Will Lancashire see a hosepipe ban as August begins to hot up? Here's everything you need to know

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July’s 40 degree heatwave along with more hot weather and low rainfall at the beginning of August has led to hosepipe bans being introduced in some parts of the country.

A hosepipe ban, in simple terms, means everyone has a responsibility to save water and must not use water for anything covered under the ban – also known as a Temporary Use Ban.

What are the restrictions under a hosepipe ban?

Watering a garden using a hosepipe 

Anyone flouting a hosepipe ban could face a fine of up to £1,000 and prosecutionAnyone flouting a hosepipe ban could face a fine of up to £1,000 and prosecution
Anyone flouting a hosepipe ban could face a fine of up to £1,000 and prosecution

Cleaning a private motor-vehicle using a hosepipe

Watering plants on domestic or other non-commercial premises using a hosepipe

Cleaning a private leisure boat using a hosepipe 

Filling or maintaining a domestic swimming or paddling pool

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Drawing water, using a hosepipe, for domestic recreational use

Filling or maintaining a domestic pond using a hosepipe

Filling or maintaining an ornamental fountain

Cleaning walls, or windows, of domestic premises using a hosepipe; 

Cleaning paths or patios using a hosepipe

Cleaning other artificial outdoor surfaces using a hosepipe. 

Which areas are currently affected?

Following a meeting last month, the National Drought Group placed England into prolonged dry weather status – the stage that comes before a drought is declared.

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At present bans are in place in parts of Hampshire and the Isle of Wight - and are expected to be rolled out across Sussex, Kent and Pembrokeshire later this month.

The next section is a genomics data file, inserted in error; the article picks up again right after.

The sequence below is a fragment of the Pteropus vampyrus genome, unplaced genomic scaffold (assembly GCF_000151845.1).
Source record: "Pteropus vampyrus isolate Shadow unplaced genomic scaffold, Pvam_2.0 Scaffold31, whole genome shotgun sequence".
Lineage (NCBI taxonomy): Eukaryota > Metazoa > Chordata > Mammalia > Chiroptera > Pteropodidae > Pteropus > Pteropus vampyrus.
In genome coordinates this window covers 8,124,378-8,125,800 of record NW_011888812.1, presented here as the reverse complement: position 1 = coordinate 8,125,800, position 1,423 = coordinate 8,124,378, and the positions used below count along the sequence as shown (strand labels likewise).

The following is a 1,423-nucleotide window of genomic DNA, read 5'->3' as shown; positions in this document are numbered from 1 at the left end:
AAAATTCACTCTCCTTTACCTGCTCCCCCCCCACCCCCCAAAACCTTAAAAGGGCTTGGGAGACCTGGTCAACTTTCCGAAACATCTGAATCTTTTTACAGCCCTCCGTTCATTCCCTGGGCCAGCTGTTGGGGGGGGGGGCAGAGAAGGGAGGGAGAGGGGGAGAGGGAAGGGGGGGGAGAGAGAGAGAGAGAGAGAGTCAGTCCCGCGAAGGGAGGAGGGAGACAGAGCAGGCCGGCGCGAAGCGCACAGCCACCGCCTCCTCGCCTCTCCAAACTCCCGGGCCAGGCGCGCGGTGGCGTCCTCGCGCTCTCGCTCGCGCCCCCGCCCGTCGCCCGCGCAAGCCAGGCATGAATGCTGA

At present there are no such restrictions in Lancashire, with United Utilities stating that no plans are in place at present to introduce a hosepipe ban.

The last time a ban was announced in August 2018 it was cancelled due to welcome rainfall and a reduction in customers’ water useage.

Dr Martin Padley, Water Services Director, said at the time: “We would like to thank all of our customers who have helped in recent weeks by conserving water wherever they can around the home and in the garden.”

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Can you be punished for ignoring a hosepipe ban?

Anyone flouting a hosepipe ban could face a fine of up to £1,000 and prosecution.

What can I do to save water?

There are some easy ways to save water in your home and garden. Saving water in the garden couldn’t be easier by swapping tap water for rainwater by installing a water butt.

For further tips on how you can save water click here